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12 January 2021

As in 2020, many 5G risks are related to uncertainty over US-China relations

In the ongoing drama surrounding the transition to a new presidency in the USA, the potential impact on the ‘5G race’ is one of many unknowns. The Trump administration took a hard-line approach to trade and security battles with China, of course, and 5G became one of the high profile fights that took place within that context.

The incoming Biden administration may take a more conventionally diplomatic approach, and even pull back from some of the strongest sanctions against Chinese technology companies, notably the ban on access – for Huawei in particular, or any of its component suppliers – to US technology. But a complete change of policy, or a significant relaxation of the sanctions, is highly unlikely in the current geopolitical climate.

It is likely, then, that Wireless Watch will devote as many column inches to the impact of US/Chinese hostilities and rivalries in 2021 as we did in 2020. The dilemmas these raise affect more than Huawei and its direct supply chain. Ericsson’s lobbying of the Swedish authorities against a full ban on Huawei 5G equipment shows that potential Chinese counter-sanctions against western vendors could more than cancel out the benefits of reduced competition in markets that decide to bar Chinese suppliers – especially in the next 1-2 years, when China’s operators will be procuring and building out networks at an unsurpassed (probably unsurpassable) rate (see analysis below).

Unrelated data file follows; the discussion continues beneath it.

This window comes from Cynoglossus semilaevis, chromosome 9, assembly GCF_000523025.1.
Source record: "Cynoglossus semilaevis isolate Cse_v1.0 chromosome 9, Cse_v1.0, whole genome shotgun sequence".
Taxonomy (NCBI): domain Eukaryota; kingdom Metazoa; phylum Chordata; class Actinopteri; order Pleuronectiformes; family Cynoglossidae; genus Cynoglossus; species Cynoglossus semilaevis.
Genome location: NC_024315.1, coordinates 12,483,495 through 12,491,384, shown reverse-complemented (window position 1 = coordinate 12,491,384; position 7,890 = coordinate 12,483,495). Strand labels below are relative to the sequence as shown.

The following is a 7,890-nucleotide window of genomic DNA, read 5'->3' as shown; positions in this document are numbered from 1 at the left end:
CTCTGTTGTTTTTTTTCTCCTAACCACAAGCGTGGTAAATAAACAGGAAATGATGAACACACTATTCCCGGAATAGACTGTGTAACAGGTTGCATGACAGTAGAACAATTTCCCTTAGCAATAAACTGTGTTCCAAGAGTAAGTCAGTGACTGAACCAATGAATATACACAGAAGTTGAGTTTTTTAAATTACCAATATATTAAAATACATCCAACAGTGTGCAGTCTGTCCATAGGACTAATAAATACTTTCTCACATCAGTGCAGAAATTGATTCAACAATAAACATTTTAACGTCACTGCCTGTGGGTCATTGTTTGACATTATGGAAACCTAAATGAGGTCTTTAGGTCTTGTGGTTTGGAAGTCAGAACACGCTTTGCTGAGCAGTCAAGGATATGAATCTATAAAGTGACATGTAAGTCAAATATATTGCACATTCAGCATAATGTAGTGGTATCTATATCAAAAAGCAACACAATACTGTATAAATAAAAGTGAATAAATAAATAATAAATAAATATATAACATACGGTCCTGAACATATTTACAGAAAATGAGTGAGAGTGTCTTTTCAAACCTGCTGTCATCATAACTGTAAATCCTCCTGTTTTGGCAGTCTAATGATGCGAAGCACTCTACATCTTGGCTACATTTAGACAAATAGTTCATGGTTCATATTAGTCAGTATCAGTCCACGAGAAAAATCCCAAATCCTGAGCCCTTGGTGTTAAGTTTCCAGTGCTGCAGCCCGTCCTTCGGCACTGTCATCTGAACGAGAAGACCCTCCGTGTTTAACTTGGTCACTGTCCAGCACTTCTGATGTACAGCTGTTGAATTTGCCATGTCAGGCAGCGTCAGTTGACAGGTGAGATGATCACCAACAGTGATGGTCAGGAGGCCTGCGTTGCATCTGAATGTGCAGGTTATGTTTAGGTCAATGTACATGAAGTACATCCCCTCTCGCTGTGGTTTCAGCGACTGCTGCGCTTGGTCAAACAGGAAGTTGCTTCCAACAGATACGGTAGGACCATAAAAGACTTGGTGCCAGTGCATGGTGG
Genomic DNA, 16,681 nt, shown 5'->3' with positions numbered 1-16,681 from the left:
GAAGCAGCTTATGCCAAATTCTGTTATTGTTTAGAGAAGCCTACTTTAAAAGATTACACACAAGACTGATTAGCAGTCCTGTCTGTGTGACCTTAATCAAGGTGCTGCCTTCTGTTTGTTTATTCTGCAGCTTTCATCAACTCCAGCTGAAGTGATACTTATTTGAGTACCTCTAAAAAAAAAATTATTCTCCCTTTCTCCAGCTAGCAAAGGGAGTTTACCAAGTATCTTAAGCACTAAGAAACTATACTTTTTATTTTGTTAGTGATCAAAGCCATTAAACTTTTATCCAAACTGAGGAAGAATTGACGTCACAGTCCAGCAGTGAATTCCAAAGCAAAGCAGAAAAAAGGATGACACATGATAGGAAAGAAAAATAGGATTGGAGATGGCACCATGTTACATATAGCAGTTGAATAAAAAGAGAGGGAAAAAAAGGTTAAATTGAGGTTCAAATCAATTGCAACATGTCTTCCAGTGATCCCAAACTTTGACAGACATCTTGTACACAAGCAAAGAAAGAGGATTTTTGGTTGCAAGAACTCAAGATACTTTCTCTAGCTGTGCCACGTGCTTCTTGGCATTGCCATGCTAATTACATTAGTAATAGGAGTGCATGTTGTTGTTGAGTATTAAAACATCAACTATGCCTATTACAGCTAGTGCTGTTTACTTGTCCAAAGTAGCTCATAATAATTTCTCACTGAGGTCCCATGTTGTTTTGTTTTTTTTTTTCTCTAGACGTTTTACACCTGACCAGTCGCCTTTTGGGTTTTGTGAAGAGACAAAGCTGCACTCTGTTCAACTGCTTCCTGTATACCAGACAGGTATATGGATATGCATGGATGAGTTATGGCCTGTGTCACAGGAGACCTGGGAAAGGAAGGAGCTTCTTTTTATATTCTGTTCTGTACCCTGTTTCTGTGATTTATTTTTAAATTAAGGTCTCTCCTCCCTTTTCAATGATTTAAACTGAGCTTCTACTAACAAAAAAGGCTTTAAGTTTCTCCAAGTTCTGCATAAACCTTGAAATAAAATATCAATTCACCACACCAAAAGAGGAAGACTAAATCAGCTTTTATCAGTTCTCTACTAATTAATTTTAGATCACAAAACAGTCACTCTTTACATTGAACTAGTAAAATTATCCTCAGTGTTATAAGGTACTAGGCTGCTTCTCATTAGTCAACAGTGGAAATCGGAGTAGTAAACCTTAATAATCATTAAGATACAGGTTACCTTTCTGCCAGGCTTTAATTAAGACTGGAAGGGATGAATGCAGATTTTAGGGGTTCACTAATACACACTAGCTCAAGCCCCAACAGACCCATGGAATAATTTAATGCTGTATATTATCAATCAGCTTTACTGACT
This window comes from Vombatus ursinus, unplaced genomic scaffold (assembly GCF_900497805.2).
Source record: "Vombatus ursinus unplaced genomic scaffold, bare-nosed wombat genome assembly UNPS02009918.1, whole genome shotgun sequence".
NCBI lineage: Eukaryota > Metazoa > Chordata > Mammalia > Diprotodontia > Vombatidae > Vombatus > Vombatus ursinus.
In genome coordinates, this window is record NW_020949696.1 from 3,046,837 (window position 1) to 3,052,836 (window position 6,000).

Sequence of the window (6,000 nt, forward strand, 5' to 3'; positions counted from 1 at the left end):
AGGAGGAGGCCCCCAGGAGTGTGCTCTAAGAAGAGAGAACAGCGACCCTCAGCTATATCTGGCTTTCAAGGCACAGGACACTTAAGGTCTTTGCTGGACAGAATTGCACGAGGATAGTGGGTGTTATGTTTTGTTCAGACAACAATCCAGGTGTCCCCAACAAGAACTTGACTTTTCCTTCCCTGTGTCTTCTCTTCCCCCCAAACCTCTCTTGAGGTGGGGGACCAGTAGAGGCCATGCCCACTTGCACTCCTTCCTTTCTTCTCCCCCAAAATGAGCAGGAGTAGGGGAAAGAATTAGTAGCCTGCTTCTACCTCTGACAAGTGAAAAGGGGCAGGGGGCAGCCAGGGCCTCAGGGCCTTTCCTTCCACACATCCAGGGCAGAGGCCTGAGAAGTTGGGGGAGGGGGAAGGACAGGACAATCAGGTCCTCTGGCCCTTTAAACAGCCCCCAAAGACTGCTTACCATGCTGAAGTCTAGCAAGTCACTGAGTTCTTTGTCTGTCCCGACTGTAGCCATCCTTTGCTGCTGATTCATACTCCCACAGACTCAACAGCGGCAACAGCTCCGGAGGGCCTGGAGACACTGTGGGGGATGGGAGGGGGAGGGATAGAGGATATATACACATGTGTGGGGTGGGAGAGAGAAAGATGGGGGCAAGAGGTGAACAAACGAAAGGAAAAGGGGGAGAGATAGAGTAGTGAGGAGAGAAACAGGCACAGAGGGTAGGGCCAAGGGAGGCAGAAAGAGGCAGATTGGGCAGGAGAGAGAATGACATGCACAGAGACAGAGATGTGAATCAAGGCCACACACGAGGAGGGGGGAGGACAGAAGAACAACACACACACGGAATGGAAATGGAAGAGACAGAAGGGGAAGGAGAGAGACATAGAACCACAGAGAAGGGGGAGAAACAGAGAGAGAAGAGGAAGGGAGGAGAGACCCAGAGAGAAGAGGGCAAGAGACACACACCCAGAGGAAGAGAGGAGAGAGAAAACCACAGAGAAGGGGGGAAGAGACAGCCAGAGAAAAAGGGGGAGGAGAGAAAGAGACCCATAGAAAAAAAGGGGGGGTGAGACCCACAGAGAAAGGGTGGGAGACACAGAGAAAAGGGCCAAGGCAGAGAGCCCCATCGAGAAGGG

There are many uncertainties in the early weeks of 2021, epitomized by the New York Stock Exchange’s flip-flopping over whether to delist Chinese operators. Many governments are still considering whether to impose official sanctions on Huawei, and perhaps waiting for indications from the new US government after next week. China’s administration may also be waiting to see how the wind blows from Washington after January 20, and may then decide whether to impose restrictions of its own.

Meanwhile, some operators are pinning their hopes on a more open RAN ecosystem to provide them with new supplier options, while those with more urgent timescales will continue to play it safe with established vendors that seem least vulnerable to government policies, in any specific territory. The relationship between the USA and China, in 5G as in other matters, will certainly shift this year, but it is a complex question how far that will alter the balance of power, or operators’ commercial choices, during the year ahead.